Tag Archives: 1970s

Uncoffin’d Clay, by Gladys Mitchell: A Review

A charming late-era entry into the Mrs. Bradley mysteries, Uncoffin’d Clay is something of an inversion of the typical detective-story structure. Rather than presenting a rigorous clue-hunter stalking their foul, murdering prey (and it must be said that Gladys Mitchell’s mysteries hardly … Continue reading

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The Silent World of Nicholas Quinn, by Colin Dexter: A Review

Re-reading the Inspector Morse books in order, most readers will be conscious of a definite datedness not only to the style, but to the portrayal of the characters of both Morse and his long-suffering foil, Sergeant Lewis. It is odd to … Continue reading

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The Ascent of Man, by Jacob Bronowski: A Review

Before James Burke’s The Day the Universe Changed, before Carl Sagan’s Cosmos, and before David Attenborough’s Life on Earth or any other great multi-part science and nature documentary that you care to name, there was 1973’s The Ascent of Man. Intended as a complementary … Continue reading

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The Exiles Trilogy, by Ben Bova: A Review

When I was in primary school, my favourite place was the library. Even in my first years of formal education, I always wanted to go to the main shelves, instead of being confined, as the lower grades were, to one … Continue reading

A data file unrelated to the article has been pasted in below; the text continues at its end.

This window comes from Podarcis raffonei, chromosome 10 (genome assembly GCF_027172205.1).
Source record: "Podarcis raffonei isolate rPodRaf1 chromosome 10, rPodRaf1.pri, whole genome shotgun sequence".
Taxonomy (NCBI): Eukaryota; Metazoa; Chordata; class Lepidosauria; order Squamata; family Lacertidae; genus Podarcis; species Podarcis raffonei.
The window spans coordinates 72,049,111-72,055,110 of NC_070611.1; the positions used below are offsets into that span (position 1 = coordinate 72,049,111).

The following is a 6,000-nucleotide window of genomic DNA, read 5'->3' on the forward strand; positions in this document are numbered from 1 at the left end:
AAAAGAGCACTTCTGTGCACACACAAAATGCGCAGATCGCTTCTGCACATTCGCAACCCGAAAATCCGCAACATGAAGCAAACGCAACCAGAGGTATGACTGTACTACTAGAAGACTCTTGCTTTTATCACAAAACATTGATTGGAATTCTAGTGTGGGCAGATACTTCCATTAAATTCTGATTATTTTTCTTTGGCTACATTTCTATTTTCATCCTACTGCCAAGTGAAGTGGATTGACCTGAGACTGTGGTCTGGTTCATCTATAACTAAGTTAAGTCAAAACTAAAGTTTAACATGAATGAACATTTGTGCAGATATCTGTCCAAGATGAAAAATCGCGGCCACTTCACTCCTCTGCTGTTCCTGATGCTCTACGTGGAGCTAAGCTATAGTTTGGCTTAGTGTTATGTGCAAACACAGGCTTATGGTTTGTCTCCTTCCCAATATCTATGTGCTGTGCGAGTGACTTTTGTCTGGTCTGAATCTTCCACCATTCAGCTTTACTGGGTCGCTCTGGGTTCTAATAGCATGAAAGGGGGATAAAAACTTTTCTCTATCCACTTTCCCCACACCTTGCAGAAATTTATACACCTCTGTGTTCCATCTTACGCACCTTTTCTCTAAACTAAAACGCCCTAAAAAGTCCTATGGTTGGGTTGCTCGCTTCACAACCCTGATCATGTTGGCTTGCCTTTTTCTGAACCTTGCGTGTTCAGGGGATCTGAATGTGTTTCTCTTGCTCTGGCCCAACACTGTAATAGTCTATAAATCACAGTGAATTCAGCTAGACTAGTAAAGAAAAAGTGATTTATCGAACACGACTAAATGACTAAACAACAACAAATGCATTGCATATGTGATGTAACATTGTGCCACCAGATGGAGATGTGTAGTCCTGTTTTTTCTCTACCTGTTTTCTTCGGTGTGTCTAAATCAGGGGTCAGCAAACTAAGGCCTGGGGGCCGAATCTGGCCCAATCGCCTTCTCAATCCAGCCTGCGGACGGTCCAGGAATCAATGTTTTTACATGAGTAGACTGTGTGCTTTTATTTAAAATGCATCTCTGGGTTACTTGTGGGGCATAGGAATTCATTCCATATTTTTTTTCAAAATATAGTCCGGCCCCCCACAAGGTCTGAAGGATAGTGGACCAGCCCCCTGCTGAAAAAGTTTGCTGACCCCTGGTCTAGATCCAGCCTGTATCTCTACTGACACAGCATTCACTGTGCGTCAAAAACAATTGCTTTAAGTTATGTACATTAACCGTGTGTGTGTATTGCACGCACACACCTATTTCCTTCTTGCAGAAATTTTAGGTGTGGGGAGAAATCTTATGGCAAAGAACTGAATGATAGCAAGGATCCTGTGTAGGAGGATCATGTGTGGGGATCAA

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Last Seen Wearing, by Colin Dexter: A Short Review

The second Chief Inspector Morse novel does little to make him a more attractive character than his first outing in Last Bus to Woodstock. Published in 1976, Last Seen Wearing revolves around the disappearance of schoolgirl Valerie Taylor. When the … Continue reading

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A Heritage of Stars, by Clifford D. Simak: A Short Review

It’s an unfortunate indication of the quality of this novel that it took me a week to get through it. Yes, I was doing other things and reading other books, but it is still indicative of the sometimes less-than-stellar quality of … Continue reading

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Last Bus to Woodstock, by Colin Dexter: A Review

Last Bus to Woodstock is the first of Dexter’s thirteen Morse mysteries. It introduces Thames Valley’s Chief Inspector Morse and his long-suffering Sergeant, Lewis (he is only christened years later). If readers are approaching the novel having seen the 1980s-90s ITV production, … Continue reading

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